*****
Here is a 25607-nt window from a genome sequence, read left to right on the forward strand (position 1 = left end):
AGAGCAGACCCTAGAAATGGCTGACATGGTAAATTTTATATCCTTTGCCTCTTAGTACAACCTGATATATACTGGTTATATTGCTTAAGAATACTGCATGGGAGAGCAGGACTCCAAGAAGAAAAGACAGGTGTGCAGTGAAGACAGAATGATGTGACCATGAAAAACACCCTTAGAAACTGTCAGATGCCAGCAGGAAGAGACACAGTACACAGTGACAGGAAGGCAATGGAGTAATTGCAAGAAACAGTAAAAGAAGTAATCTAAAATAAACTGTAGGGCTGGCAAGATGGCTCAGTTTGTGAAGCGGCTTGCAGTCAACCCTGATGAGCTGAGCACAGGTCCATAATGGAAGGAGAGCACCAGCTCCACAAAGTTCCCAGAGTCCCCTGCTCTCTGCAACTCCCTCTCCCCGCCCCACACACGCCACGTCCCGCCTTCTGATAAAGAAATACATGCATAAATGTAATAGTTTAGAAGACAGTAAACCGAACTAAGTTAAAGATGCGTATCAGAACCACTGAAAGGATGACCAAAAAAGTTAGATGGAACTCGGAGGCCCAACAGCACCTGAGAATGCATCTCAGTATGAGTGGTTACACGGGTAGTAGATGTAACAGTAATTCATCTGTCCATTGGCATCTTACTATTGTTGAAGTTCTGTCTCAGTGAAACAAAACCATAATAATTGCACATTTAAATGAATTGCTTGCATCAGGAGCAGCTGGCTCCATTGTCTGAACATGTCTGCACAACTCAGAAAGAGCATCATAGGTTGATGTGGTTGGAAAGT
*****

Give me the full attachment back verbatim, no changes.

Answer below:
Here is a 25607-nt window from a genome sequence, read left to right on the forward strand (position 1 = left end):
AGAGCAGACCCTAGAAATGGCTGACATGGTAAATTTTATATCCTTTGCCTCTTAGTACAACCTGATATATACTGGTTATATTGCTTAAGAATACTGCATGGGAGAGCAGGACTCCAAGAAGAAAAGACAGGTGTGCAGTGAAGACAGAATGATGTGACCATGAAAAACACCCTTAGAAACTGTCAGATGCCAGCAGGAAGAGACACAGTACACAGTGACAGGAAGGCAATGGAGTAATTGCAAGAAACAGTAAAAGAAGTAATCTAAAATAAACTGTAGGGCTGGCAAGATGGCTCAGTTTGTGAAGCGGCTTGCAGTCAACCCTGATGAGCTGAGCACAGGTCCATAATGGAAGGAGAGCACCAGCTCCACAAAGTTCCCAGAGTCCCCTGCTCTCTGCAACTCCCTCTCCCCGCCCCACACACGCCACGTCCCGCCTTCTGATAAAGAAATACATGCATAAATGTAATAGTTTAGAAGACAGTAAACCGAACTAAGTTAAAGATGCGTATCAGAACCACTGAAAGGATGACCAAAAAAGTTAGATGGAACTCGGAGGCCCAACAGCACCTGAGAATGCATCTCAGTATGAGTGGTTACACGGGTAGTAGATGTAACAGTAATTCATCTGTCCATTGGCATCTTACTATTGTTGAAGTTCTGTCTCAGTGAAACAAAACCATAATAATTGCACATTTAAATGAATTGCTTGCATCAGGAGCAGCTGGCTCCATTGTCTGAACATGTCTGCACAACTCAGAAAGAGCATCATAGGTTGATGTGGTTGGAAAGT